Active Weather Week for NJ: Rain and Wild Temperature Swings
Hello and happy first weekday of February! This is not New Jersey's coldest month of the year, on average — that honor belongs to January. In fact, normal high temperatures will climb from 40 degrees now to about 45 by the start of March. Of course, after such a warm and non-snowy January, who knows how the remaining 7 and a half weeks of winter will play out.
We're starting this Monday morning with clearing skies and a chill in the air, with temperatures holding around the freezing mark. (It's a little warmer along the coast, as usual.) High temperatures Monday afternoon will soar into the 50s for all but far northern New Jersey. With abundant sunshine and dry weather in the forecast, this will be New Jersey's nicest day of the week by far.
Clouds creep into South Jersey late Monday afternoon, enveloping the rest of the state Monday evening. An isolated rain shower may pop up after Midnight Monday night. Meanwhile, temperatures won't be overly cold overnight, with lows in the lower to mid 40s. (Again, North Jersey could be a bit cooler, in the 30s.)
For the record, Monday will easily be the nicest day of the week for New Jersey. Things will become more active as wet, cooler, and potentially wintry weather moves in. Keep reading...
A weak disturbance is forecast to ride through New Jersey's atmosphere Tuesday morning. Scattered rain showers are likely for all, with rainfall totals potentially reaching about a tenth of an inch. Not much, but probably enough to warrant an umbrella for part of the day.
Otherwise, Tuesday will be mostly cloudy and still mild. High temps should hold steady in the lower to mid 50s. (Although if we see peeks of sunshine Tuesday afternoon, 60 degrees is not out of the question to the south.)
The question marks in this forecast become bigger and bolder on Wednesday, as a slow-moving cold front approaches the Garden State. While thermometers will start the day near 50 degrees early Wednesday morning, temperatures will tumble into the mid to upper 30s by late Wednesday afternoon.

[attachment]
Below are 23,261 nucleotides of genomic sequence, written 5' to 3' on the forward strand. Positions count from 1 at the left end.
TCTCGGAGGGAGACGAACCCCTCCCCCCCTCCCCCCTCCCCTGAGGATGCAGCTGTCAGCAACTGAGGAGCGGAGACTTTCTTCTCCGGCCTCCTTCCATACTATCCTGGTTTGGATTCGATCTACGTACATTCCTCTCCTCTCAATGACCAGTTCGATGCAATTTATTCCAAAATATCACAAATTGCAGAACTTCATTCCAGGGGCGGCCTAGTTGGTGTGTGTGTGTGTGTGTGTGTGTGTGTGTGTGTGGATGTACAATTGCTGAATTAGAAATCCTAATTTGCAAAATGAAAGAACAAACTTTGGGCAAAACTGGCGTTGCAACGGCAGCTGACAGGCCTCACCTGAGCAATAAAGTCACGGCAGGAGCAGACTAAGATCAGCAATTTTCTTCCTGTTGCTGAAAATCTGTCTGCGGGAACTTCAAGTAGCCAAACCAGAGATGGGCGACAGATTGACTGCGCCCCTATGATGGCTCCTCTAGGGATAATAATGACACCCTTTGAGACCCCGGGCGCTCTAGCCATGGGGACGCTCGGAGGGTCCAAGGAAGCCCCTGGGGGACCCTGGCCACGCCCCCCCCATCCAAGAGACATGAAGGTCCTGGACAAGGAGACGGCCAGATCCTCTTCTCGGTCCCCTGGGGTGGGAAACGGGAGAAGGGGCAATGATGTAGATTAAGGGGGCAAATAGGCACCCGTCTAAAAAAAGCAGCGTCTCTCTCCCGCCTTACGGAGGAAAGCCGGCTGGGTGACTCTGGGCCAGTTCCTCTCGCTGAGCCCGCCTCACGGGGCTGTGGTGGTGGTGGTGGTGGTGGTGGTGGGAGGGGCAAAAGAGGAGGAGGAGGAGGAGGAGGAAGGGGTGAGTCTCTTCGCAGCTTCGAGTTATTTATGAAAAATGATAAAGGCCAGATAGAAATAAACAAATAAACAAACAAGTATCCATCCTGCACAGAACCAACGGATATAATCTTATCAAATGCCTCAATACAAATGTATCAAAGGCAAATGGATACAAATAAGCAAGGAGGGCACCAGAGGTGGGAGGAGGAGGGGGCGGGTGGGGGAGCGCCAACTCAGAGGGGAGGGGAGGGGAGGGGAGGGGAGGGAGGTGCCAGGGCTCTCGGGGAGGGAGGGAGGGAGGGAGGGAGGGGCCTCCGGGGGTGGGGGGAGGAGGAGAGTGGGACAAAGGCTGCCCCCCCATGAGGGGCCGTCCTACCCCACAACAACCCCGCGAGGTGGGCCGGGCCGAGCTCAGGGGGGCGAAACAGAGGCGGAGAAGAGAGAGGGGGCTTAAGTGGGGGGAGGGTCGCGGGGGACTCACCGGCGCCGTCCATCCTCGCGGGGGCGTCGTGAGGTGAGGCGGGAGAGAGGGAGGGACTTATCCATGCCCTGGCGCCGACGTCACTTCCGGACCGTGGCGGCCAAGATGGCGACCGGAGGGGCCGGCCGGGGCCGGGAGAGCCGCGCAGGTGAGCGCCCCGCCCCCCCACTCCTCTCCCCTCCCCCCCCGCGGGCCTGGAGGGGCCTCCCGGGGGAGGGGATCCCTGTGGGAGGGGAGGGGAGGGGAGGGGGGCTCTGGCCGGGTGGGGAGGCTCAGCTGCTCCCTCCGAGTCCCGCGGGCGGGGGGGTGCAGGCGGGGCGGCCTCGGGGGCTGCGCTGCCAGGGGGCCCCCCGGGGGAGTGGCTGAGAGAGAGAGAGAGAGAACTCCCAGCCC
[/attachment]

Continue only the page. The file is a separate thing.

In addition, a few more showers are expected Wednesday. Especially since those falling temperatures could force a transition from rain to icy mix by the end of the day. This is almost exclusively a North Jersey concern for now — I'm thinking areas south and east of the Route 1 corridor (including South Jersey and the Jersey Shore) will see just plain rain on Wednesday. And even so, those showers look sparse and light, so wintry impacts could be limited. As I often say, this possibility is certainly worth watching for now.
The aforementioned front will stall just south of New Jersey. Hang on tight, because this forecast is about to become even more complicated...
Thursday, a surge of warm air will once again enter New Jersey. Most forecast models currently show central and southern New Jersey spiking into the 50s (at least) Thursday afternoon. Of course, that quick warmup is not a guarantee.
So, as a series of disturbances ride along that stalled front from Thursday to Friday, we'll have a chance for precipitation — but what type we get is still very much in question. Right now, I'm leaning toward a wet rather than wintry forecast. However, if those warmer temperatures don't happen, we'll almost certainly have some icy or snowy weather here.
As you can tell, confidence in this forecast is quite low for now. What we see fall from the sky will be directly impacted by the location of the stalled front, the track of those impending waves, and (more importantly) the temperature.
We'll continue piecing together those details as the week rolls along. For now, just know that things look generally unsettled and unpleasant for much of the week. And potentially slippery and snowy too.
Skies should start clearing late Friday, and we should start the weekend with sunshine. High temperatures will settle on the cool side, with breezy 40s on Friday and 30s for most (with sunshine) on Saturday.
Models are showing another coastal storm system in the vicinity on Sunday. The latest GFS model shows a miss, but the Euro solution is much more impactful for New Jersey. You might as well flip a coin right now for an "accurate" forecast — that storm system can trend in either direction over the next few days. We'll sit and wait and watch, and start ringing alarm bells in a few days if it's warranted.